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Interview With Patrick Henry, Former CEO at Entropic

Patrick Henry Entropic

What do you consider your greatest accomplishment as CEO of Entropic?

There are a few things:

  • Taking the company public on late 2007.
  • Navigating the company through the great recession of late 2008 and 2009.
  • Driving the company valuation to over $1B after the downturn
  • Establishing a de facto industry standard in communications with MoCA

Conversely, is there anything you wish you had done differently as Entropic’s CEO?

This is always a tough question because you’re answering with the benefit of hindsight.  I think the biggest things I would change are not hiring a couple people who I did, terminating a couple people more quickly, and spending more time with the employees and on internal issues.  At times I was very externally focused on customers, investors, suppliers, and other stakeholders.  I relied heavily on my team to manage the internal operations as the company got larger.

Can you please explain what a pure play semiconductor platform is to someone with no tech experience?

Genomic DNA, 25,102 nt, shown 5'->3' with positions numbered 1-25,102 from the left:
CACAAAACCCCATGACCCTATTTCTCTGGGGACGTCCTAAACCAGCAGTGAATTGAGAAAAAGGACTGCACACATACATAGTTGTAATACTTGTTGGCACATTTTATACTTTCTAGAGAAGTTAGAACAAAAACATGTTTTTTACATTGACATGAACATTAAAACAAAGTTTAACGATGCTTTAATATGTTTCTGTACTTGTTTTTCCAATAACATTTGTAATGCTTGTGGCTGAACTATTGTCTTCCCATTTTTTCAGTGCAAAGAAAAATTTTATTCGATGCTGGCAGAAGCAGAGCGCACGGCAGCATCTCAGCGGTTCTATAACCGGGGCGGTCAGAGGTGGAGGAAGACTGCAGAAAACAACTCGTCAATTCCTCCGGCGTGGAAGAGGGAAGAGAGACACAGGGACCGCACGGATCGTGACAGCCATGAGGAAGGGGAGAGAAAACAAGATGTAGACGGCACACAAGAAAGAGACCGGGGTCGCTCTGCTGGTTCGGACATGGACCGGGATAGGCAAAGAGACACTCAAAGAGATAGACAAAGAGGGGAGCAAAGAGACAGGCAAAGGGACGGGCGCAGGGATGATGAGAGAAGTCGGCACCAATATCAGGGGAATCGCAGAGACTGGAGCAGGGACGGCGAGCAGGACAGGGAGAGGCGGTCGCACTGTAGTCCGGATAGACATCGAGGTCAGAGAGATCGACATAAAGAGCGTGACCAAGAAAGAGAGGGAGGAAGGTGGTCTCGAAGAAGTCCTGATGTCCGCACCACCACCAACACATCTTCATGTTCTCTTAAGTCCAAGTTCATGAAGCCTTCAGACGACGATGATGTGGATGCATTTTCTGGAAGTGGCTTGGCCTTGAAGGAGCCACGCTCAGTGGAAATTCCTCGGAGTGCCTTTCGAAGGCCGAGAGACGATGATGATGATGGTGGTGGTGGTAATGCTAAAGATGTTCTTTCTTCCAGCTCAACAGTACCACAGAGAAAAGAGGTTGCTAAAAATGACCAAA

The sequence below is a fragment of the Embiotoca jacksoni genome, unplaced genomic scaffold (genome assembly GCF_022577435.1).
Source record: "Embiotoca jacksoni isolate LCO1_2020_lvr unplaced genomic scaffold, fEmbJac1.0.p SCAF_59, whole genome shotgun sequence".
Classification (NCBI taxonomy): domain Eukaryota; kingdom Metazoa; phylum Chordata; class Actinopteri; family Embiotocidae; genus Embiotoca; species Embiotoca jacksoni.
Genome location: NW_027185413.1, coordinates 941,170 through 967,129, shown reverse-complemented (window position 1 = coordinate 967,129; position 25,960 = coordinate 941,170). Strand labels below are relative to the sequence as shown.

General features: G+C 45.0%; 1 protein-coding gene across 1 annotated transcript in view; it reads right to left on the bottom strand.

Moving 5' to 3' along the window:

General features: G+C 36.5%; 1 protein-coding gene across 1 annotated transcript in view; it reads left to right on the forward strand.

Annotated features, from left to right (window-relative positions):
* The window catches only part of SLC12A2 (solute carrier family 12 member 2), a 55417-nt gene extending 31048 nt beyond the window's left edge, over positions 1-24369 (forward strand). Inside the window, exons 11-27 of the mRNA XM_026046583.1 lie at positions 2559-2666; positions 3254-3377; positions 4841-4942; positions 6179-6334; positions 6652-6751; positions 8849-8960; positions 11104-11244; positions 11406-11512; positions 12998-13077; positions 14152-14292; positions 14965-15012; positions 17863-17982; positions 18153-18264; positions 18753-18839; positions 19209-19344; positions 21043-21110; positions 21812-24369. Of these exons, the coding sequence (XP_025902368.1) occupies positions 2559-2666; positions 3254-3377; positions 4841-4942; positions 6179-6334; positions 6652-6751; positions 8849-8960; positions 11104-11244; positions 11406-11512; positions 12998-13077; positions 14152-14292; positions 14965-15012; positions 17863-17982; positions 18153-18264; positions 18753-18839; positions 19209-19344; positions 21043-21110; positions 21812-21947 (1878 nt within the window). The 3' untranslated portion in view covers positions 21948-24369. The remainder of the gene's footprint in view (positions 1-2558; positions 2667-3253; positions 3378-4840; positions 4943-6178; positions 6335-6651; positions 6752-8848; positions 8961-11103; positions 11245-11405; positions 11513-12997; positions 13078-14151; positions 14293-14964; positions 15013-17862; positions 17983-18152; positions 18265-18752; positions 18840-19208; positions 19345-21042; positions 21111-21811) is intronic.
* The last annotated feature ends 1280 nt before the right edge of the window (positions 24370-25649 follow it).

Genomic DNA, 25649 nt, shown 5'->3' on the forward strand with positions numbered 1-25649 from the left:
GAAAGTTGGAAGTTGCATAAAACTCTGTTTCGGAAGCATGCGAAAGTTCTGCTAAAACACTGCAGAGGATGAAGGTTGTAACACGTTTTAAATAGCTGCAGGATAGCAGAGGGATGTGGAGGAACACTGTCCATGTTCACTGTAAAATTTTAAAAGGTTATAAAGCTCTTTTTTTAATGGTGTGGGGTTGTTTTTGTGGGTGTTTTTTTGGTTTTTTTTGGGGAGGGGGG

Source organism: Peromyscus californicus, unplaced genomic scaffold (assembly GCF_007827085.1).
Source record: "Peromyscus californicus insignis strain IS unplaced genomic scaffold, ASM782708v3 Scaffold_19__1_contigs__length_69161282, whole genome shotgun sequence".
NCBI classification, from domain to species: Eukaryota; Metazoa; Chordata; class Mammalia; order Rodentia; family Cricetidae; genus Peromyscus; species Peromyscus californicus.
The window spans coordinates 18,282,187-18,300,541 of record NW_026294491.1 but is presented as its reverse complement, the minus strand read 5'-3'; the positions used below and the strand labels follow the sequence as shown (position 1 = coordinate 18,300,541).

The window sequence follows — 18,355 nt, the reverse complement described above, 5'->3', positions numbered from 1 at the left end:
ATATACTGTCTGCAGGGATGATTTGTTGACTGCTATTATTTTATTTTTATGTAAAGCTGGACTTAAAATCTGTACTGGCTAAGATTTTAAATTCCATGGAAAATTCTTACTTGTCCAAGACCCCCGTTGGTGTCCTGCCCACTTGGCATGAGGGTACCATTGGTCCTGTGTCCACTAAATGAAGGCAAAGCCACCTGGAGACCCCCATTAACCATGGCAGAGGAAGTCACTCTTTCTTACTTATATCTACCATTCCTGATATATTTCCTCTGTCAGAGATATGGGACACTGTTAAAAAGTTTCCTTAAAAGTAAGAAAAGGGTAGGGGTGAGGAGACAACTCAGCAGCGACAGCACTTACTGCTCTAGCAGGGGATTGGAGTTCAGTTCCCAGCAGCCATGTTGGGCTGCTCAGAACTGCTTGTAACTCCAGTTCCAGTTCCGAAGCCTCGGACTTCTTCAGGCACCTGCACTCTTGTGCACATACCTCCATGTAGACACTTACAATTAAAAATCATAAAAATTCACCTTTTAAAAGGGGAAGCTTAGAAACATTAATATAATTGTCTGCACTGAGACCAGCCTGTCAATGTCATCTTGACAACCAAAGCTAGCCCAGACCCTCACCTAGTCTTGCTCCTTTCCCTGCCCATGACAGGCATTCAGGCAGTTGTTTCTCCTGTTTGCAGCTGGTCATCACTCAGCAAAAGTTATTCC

A pure play in any industry is a company focused on a specific product-market segment.  By investing in that company, you get a pure investment play on that theme.  This is opposed to a multi-product multi-market company, which can still be a pure play on a larger theme.  A conglomerate is the opposite of a pure play.

A semiconductor company makes microelectronic chips.  There are a variety of business models including what types of process technology and your supply chain.  Entropic was a fabless chip company, so we outsourced all manufacturing.

A platform company provides complete system solutions, including all the hardware, software, and reference design information and support to OEM customers.

I understand Entropic’s broadband access solutions are quite popular in China and are a major component of the government’s next-generation broadband initiative. Can you share what you did as CEO to facilitate that arrangement?

In building industry standards, the most important thing is to have a good solution for the problem.  This means it provides a good price-performance for solving the problem versus alternatives.  The solution must also solve a critical market need.

Beyond that, it is about building the right relationships and a coalition of key stakeholders to drive the industry standard.  In the case of China, government-controlled standards bodies are a critical part of that overall partner ecosystem.  Entropic was able to have a good solution and to build strong relationships with OEM partners, PayTV service providers, and the Chinese government to help drive the success of your c.LINK solutions for high-speed broadband access in China.